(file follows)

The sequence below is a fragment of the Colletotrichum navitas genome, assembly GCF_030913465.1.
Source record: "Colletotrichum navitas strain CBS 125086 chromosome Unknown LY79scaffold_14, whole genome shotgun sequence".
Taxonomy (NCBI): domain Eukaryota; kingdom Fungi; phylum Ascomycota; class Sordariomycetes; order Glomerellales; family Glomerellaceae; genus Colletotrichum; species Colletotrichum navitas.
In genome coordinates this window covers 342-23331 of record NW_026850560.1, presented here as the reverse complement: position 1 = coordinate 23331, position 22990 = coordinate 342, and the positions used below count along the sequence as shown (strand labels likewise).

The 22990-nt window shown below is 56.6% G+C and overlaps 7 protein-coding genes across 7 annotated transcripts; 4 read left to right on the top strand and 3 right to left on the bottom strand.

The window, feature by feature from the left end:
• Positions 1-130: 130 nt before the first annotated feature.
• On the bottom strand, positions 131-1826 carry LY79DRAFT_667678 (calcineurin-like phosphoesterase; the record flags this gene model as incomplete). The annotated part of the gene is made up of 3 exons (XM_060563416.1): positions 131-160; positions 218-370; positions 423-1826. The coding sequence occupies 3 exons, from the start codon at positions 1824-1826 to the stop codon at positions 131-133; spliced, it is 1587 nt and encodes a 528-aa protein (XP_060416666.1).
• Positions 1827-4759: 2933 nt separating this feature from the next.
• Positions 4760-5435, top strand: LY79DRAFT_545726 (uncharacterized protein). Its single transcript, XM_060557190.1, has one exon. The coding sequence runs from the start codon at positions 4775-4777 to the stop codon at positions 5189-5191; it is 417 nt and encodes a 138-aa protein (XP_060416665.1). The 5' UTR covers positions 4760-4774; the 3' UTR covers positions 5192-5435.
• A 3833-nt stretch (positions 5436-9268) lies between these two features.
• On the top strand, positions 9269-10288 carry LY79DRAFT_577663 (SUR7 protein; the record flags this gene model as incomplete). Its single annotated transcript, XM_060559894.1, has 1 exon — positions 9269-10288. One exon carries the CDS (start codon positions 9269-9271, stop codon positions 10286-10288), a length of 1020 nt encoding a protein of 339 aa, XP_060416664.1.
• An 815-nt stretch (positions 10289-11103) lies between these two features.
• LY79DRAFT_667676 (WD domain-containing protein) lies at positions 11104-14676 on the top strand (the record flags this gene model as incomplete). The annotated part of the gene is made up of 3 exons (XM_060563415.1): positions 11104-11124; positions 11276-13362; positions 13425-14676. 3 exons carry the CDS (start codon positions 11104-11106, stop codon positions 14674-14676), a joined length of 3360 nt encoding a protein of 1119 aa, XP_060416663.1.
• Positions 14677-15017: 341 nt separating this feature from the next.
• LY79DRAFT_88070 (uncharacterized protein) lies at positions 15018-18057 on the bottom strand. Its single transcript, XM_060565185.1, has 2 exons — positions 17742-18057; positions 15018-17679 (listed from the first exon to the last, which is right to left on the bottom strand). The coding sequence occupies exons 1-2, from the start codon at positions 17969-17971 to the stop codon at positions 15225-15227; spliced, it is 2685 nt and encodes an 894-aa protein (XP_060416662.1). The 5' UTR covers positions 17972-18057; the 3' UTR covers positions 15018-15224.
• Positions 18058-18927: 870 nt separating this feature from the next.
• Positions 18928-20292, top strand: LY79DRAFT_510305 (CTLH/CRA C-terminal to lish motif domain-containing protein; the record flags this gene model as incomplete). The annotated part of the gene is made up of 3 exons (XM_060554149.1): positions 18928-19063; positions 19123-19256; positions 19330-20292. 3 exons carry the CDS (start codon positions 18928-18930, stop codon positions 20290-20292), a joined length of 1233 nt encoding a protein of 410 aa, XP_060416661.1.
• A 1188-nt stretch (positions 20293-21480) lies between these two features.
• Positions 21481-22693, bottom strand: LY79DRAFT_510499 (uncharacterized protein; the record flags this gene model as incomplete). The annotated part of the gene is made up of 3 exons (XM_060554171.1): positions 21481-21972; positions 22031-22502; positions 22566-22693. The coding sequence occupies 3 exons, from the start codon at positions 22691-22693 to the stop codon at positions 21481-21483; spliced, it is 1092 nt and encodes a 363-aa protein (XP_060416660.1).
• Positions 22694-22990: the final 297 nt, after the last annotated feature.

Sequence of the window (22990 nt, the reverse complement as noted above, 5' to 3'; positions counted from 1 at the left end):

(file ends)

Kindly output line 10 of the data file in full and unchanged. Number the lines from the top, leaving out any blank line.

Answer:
• Positions 4760-5435, top strand: LY79DRAFT_545726 (uncharacterized protein). Its single transcript, XM_060557190.1, has one exon. The coding sequence runs from the start codon at positions 4775-4777 to the stop codon at positions 5189-5191; it is 417 nt and encodes a 138-aa protein (XP_060416665.1). The 5' UTR covers positions 4760-4774; the 3' UTR covers positions 5192-5435.